survival run hunter gatherer 50K

I didn’t actually make it to all 50Ks. I had a DNF at mile ten so it was more like “Survival Run Walk Hunter Gatherer 16.09344K”

When packet pickup started, I thought it was kind of a big production to just pick up a damned bib and then go drink beer but I was mistaken. They don’t do regular “here you go, thanks for the money” and hand you a bag of stuff like most races, instead they got two guys (1st and 2nd from last year?) to pick teams school-yard style and being the FNG that nobody knew and least in shape person, I was picked last. No hurt feelings here, that’s just how things go. So we have two teams and they say to take off towards our objective. Our objective is to run to the bottom of a hill, build a travois (seriously, if you do this race practice the skills. Watching youtube videos and thinking you’ve got it down is not the smartest move), and carry as many rocks as you can up to the top of this trail a 1/4 mile away and build a cairn. Highest cairn wins and the team that loses gets to sleep on the hill instead of in their room they rented or in my case, my tent. WTF is this race about?

Back it up a month and my friend Kurt (I’m pretty sure we’ve never met) posts a link to quite possibly the dumbest race I’ve ever seen – Fuego y Agua Survival Run Hunter Gatherer. The premise is you show up, make some sandals out of rubber and ribbon (see: Born To Run), make a bag and then your race starts. I’ve never run in sandals, don’t own a pair of sandals and hell, I haven’t trained for a 50K (I still have to walk on a damned 5K) so of course that means I have to sign up. What’s the worst that could happen? I could fall off the hill and die.


Sign me up.

So fast forward a few weeks and I haven’t practiced any of the skills, only watched youtube videos and again, that’s what you don’t do. It’s the day of the race so I’ve got all my gear loaded into my car and head down to Camp Eagle in Southwest Texas. Normally when I do one of these races I will know someone there but not this time. Just get on the road, blast some Adele and six hours later you’re driving down a rocky ass road hoping you don’t blow out a tire. I check in to camp, or try but nobody is there to let you in. I meet a couple of guys doing the event this weekend. One is doing the FYAHG and the other is doing the regular 50K. I eventually get checked in and go set up my tent then head over to packet pickup.

Not dragging my terrible travois.

After 2.5 hours of rock moving, our team loses (my fault for making a shitty travois and not carrying enough rocks) and we are told we have to be on the hill by 22:30 or else we can’t start the race that day. After a nice camp cafeteria dinner, we have a couple of hours and a time hack to be on the hilltop. I am kind of tired from the long drive and manage to sleep for an hour. Alarm goes off and I walk from my car over to the hill top with my 3′ x 6.5′ of canvas, windbreaker, an emergency blanket, headlamp and water bottle. I get to the top of the hill huffing and puffing, lay my canvas down and try to sleep but I’ll be damned if ranger panties are any warm so I have to use the emergency blanket (the shiny aluminum ones) and try to sleep on the ground. Tossing and turning doesn’t help because you quickly realize that all you are doing is sleeping on some damned rocks. I spend about 20 minutes digging out all the rocks underneath my makeshift bed and try to sleep. It’s around midnight before I manage to fall asleep only to wake up due to snoring (me – I snore really loudly). Then I wake up again and it’s 2:45 and I’m freezing. It’s about 60 degrees and windy and I never warm up until I’m back in my car making a final gear check.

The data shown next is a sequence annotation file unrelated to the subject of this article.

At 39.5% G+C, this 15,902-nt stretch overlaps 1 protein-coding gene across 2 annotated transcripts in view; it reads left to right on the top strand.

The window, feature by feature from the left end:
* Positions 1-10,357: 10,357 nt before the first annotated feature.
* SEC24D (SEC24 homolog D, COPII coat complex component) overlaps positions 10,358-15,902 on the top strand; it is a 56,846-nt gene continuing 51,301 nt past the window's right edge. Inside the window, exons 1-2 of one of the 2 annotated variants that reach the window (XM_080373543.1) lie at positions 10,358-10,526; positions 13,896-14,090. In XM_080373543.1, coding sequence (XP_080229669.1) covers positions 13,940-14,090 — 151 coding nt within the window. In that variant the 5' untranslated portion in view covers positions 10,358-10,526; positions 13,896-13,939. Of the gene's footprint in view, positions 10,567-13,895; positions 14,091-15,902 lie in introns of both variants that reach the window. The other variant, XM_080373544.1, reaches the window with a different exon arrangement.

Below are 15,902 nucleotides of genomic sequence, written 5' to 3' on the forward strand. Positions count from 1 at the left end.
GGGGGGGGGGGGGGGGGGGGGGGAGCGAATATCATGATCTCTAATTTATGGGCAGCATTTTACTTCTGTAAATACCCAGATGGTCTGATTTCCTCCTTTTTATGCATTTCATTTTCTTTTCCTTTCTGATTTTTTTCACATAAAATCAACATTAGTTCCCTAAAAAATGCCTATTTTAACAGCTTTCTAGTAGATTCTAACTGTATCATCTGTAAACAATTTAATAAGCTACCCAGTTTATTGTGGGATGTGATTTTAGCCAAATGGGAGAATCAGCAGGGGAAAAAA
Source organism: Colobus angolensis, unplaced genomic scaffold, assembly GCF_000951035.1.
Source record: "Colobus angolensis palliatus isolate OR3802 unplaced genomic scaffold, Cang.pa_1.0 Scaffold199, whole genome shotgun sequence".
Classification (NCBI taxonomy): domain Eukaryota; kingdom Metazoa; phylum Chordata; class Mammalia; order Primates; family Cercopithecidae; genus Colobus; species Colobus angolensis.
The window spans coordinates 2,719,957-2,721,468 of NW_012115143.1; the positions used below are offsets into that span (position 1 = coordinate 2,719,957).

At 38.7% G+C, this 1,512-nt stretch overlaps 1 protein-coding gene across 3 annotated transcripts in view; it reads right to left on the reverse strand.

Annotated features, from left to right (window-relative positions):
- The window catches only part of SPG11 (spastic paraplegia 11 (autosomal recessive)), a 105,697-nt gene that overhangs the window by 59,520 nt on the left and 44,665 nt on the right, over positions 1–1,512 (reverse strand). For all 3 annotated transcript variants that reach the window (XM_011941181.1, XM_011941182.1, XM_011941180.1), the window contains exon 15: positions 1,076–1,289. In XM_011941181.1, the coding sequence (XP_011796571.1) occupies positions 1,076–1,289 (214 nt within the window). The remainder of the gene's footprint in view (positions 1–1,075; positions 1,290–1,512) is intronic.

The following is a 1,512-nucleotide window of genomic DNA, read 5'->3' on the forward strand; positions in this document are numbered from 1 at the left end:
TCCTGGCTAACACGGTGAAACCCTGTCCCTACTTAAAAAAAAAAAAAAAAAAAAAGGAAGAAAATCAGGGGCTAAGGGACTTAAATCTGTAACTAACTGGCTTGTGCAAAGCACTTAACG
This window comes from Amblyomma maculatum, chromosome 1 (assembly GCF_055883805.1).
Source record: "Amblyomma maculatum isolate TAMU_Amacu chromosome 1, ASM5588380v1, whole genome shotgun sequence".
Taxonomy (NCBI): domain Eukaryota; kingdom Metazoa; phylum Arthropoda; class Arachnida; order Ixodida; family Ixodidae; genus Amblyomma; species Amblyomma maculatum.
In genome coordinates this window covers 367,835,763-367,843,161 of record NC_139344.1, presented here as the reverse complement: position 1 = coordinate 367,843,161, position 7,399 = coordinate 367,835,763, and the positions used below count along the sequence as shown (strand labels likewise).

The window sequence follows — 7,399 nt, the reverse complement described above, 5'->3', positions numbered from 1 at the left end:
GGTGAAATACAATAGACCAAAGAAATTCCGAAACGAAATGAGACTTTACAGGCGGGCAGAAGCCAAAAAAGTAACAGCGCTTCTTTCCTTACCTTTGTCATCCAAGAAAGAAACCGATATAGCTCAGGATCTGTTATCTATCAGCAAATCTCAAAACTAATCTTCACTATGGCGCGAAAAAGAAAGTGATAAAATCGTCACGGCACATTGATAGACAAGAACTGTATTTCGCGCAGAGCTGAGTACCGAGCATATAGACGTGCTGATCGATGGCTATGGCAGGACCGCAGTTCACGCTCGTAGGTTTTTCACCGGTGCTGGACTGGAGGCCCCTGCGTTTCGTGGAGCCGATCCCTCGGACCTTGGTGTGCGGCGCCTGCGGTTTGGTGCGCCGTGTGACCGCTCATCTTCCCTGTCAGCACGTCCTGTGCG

After peeing five times in 30 minutes, I’m at the start point. We take some nice shoeless pictures and then the race starts. Most people are scrambling toward the sandal making materials and I see a couple head back to their gear to make their bag first. I wander over and get my sandal making supplies – a large rectangular piece of rubber and some ribbon to tie it on your feet. Since you’re barefoot and walking on dirt, your feet are nice and powdery so that when you stand on the rubber to get an outline of your feet, you basically just step on it and stand and it’s a footprint you can just cut it out with your survival knife. This takes me 40 minutes but the leader has his sandals and bag made and is out the door in about 15 minutes.

Instead of bringing a pre-made ruck/bag you have to use the canvas (or whatever textile you bring) you have to make one to carry all your gear you’ve brought – water bottles, water filter(s), food and knife. Oh yeah, you have bring a giant knife and there are no aid stations so you have to filter water from various taps around the camp or hop into the creek and filter that water to drink. No aid stations on this trip, no sir.